Biddy, Winnie and Elsie followed, then the younger women clambered across, Nell once again at the rear, brandishing her lantern, which Rachel took off her while she made her climb.
‘Come on!’ Ma bellowed, but her leg slipped from under her as she stepped forward and she skidded into a painful fall.
Babs and Rachel tried to help her up, but lost their own footing on the drenched ground.
Biddy joined the heap.
‘Ground’s too wet!’ Winnie cried. ‘Whole hillside’s a bog!’
‘Oh God!’ Nell shoved her lantern at Elsie as the moon appeared through a break in the clouds. ‘Stan! Alfie!’ She ran towards the farmhouse, falling to her knees more than once, but concern for her husband’s young brothers pushed her on.
A rectangle of light appeared in the front wall of Wolf Farm as another crash of thunder accompanied a blaze of lightning.
Stan reached down, his hobnailed boots helping him keep his footing, and pulled Nell back up to her feet.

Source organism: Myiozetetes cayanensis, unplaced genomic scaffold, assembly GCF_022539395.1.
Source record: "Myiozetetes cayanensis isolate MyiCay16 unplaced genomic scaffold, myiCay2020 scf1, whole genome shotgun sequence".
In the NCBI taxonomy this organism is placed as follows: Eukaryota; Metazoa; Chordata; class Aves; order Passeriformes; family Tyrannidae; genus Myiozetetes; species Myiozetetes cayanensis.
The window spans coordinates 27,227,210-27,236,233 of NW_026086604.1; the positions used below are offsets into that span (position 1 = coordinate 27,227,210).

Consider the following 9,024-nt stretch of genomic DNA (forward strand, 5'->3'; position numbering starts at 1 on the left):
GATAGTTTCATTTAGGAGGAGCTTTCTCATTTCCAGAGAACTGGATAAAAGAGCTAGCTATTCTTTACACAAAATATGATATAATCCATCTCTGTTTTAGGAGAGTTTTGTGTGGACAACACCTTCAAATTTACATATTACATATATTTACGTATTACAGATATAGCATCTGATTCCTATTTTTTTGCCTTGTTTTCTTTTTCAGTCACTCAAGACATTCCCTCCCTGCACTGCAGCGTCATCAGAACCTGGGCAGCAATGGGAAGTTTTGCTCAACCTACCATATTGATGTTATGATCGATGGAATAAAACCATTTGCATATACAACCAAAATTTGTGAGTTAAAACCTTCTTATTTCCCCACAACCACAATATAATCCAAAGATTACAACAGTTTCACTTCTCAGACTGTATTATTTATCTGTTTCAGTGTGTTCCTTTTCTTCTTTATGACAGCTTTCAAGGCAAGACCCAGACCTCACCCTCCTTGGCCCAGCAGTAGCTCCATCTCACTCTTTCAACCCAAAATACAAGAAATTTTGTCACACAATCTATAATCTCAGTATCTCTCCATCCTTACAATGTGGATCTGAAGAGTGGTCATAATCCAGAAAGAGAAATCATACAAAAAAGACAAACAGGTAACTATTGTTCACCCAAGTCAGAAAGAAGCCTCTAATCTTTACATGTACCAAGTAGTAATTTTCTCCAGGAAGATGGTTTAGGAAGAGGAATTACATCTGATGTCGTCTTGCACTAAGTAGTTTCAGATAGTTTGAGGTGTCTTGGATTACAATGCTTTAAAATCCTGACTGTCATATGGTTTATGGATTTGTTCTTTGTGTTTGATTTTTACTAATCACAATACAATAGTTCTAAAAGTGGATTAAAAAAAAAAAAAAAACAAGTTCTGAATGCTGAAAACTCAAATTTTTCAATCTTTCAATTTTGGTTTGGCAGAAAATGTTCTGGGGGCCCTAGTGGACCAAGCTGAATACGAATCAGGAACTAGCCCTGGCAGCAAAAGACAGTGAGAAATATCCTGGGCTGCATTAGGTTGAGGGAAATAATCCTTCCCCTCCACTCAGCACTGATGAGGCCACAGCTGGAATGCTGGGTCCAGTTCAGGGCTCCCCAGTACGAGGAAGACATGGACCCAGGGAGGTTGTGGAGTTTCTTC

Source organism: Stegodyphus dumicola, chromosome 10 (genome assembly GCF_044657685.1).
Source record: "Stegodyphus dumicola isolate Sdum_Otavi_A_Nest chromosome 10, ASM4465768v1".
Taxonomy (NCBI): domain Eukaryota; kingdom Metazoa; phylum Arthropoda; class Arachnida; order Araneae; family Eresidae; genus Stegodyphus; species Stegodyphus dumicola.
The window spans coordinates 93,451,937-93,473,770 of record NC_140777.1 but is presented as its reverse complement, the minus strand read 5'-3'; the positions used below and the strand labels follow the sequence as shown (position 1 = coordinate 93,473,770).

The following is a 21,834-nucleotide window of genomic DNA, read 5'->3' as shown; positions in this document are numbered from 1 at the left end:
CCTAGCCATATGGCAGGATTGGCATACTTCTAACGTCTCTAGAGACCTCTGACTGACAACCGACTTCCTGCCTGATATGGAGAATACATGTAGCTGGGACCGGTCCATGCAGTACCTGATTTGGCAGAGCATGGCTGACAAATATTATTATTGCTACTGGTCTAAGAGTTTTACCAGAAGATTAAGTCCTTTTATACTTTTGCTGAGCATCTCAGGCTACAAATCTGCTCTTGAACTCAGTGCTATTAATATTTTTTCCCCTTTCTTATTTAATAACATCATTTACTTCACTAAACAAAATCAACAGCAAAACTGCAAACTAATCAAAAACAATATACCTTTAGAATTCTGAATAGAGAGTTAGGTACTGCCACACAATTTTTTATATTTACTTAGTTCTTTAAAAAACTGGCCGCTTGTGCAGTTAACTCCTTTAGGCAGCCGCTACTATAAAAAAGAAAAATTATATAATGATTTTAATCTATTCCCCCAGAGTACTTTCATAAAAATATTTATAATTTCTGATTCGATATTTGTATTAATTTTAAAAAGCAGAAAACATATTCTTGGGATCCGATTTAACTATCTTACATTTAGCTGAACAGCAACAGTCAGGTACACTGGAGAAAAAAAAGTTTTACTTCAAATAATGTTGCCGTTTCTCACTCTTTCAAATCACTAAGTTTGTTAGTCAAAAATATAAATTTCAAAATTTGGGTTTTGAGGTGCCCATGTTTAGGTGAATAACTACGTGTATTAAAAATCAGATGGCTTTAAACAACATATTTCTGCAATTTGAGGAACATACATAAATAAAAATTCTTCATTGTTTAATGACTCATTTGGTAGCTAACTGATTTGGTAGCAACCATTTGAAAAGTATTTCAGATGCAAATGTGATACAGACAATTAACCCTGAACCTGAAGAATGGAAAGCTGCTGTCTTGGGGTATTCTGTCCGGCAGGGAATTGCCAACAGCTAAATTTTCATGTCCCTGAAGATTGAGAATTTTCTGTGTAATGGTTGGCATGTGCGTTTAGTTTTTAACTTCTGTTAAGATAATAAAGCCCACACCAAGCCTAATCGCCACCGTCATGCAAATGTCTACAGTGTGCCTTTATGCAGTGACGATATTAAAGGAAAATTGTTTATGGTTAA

She gesticulated, her words incomprehensible in the wind, but a flash of understanding hit Ma as she realised the young farmer’s wife was pointing uphill.
‘Get back, get back, it’s a trap!’ she shouted at the other women. ‘That beast wasn’t stalking us, it was herding us! Get back to road before the moor slides!’
Nell, flanked by Stan on one side, and his younger brother Alfie on the other, joined them, Nell’s words echoing Ma’s.
The mud-covered, straggly group struggled back to the boundary wall, and heaved themselves over as the ground they had been standing on slipped.
Stan hurled himself forward, his feet carried away. Rachel and Nell caught his sleeves as he fell.
Alfie looked up from his position on the wall, anguish clear in his eyes before clouds darkened the moon once more. He could do nothing to help his brother – his hands were full of Elsie Grange as he heaved her up and over the wall, Winnie hot on her heels.